Glossary of Spiritual Wisdom
Quotes about Beyond Mind
Being has No Mind
Being has no mind. When you are the Being, Being is not experienced as your own being. There is no American Being or Russian Being. There is no earth’s Being separate from the sun’s Being. There isn’t this galaxy’s Being and then the rest of the universe’s Being. Being is One all the way through. The Being acts in unity in one action; and the action of Being, because it comes from Being, takes into consideration the whole of existence in an instant. So mind is not involved. Such action is called instinctual because it acts the way it is supposed to act. When the tiger acts, it acts. It’s not thinking of other tigers. It’s not thinking about whether there will be war or peace. The action is complete, and it’s the right action. Such action is beyond mind. Even if there is preference, the preference itself is an action initiated by Being. When there is a need for action, Being responds, it does not react. Being responds by manifesting a state, a quality that is needed objectively at the moment.
Diamond Heart Book Three, pg. 188
Being Itself is Beyond Mind, Beyond Knowledge, Beyond Awareness
Completeness is beyond awareness. It is just Being itself. You’re complete without having to know that you’re complete. From that Being comes awareness; it is the light of Being. Being itself is beyond mind, beyond knowledge, beyond awareness. If you allow yourself to be the awareness, you will become the completeness. The completeness is the awareness with the absence of desires. If you’re not identified with the past as desires, then the awareness becomes completeness. It’s not as if the completeness is not already there; it is there. But you’re taking yourself to be something else. As I said, it’s not something to reach. We miss it because it’s something so simple, so already there. It is when there are no desires, needs and fears, or when you’re just tired of them and rest, that you realize there is completeness. When you can see the desires, the fears, the pleasures and the pain, when you can sense the fullness and the emptiness, and no response arises within you to any of them, then there is completeness.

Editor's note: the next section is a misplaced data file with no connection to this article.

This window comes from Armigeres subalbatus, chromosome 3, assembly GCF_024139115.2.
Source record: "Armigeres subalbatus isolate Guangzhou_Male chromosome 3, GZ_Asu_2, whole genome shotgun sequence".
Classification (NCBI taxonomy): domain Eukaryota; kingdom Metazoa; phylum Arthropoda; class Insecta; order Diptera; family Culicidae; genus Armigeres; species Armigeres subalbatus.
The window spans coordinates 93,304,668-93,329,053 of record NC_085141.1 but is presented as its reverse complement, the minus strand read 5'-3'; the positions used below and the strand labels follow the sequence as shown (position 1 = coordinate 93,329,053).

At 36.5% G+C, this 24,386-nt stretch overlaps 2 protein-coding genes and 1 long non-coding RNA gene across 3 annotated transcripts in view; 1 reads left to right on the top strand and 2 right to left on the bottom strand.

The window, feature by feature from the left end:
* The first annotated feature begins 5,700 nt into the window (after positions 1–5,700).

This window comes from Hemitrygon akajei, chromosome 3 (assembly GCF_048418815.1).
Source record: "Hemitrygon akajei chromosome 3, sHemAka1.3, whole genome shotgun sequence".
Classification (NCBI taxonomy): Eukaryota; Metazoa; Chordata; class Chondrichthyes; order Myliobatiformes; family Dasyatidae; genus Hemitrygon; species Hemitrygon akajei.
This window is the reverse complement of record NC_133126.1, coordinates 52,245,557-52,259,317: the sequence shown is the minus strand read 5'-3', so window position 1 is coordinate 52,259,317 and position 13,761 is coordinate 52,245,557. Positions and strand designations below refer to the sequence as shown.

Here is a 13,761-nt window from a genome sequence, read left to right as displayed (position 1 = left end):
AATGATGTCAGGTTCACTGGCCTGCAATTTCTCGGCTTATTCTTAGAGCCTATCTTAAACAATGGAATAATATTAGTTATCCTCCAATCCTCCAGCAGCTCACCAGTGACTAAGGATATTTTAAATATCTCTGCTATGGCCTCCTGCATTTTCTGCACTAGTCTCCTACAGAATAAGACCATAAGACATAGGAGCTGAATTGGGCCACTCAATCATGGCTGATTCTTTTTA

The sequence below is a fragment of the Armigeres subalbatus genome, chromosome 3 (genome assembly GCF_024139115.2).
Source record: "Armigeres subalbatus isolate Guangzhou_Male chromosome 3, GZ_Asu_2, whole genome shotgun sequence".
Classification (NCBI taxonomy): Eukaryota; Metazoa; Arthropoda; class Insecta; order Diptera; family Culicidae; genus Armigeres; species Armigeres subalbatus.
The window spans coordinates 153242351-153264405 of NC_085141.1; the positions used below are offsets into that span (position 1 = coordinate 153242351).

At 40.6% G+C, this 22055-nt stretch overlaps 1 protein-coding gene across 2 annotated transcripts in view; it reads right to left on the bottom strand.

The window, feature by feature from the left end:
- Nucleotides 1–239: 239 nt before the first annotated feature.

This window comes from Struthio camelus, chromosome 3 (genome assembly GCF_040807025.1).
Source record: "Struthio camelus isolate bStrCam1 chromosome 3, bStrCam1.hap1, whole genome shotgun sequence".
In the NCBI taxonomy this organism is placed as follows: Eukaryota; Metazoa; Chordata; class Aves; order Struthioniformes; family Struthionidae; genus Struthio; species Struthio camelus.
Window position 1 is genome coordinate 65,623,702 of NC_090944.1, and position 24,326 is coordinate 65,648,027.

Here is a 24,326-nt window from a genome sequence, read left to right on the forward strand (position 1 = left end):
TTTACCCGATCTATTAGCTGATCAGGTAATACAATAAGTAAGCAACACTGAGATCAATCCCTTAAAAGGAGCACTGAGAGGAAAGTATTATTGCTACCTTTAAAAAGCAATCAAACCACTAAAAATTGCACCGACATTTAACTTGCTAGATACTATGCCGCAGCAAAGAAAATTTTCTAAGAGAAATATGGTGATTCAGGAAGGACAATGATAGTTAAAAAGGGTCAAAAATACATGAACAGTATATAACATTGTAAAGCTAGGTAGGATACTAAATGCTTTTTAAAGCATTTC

Diamond Heart Book Three, pg. 96
Confronting the Mind Itself
A known world is a dead world. The actual world is in some deep sense unknowable, is a mystery, and is always changing. There is always change, there is always transformation. The exploration we’ve begun today is the exploration of reality beyond mind. To know reality and to discover who we are beyond the ideas that we learned in childhood, we must confront those ideas. On this level the Work is not a matter of exotic experiences, but of seeing the reality of the things we already know. When we see through the concepts that we already know, we can see the truth that is always there. To see through the concepts that have calcified our minds and our perceptions is to see reality freshly, immediately, to see it the way it is, not the way our minds have defined it. At the beginning, this might sound like an intellectual exploration, but actually we are confronting the intellectual. We’re confronting the mind itself. We’re challenging our mental notions so that we can see through them. So, in this phase of the Work, you might feel more mental than usual for a while. We will come to appreciate, however, that the mental knowledge is not just knowledge in our heads—it completely determines what we experience. If we believe that we know reality, and we act and we react according to what we believe we know, there is no possibility of knowing or experiencing something new, something fresh. We will continue to rearrange our old world. What we want is to be able to live and participate in a world that is completely fresh, completely new, not determined by the past.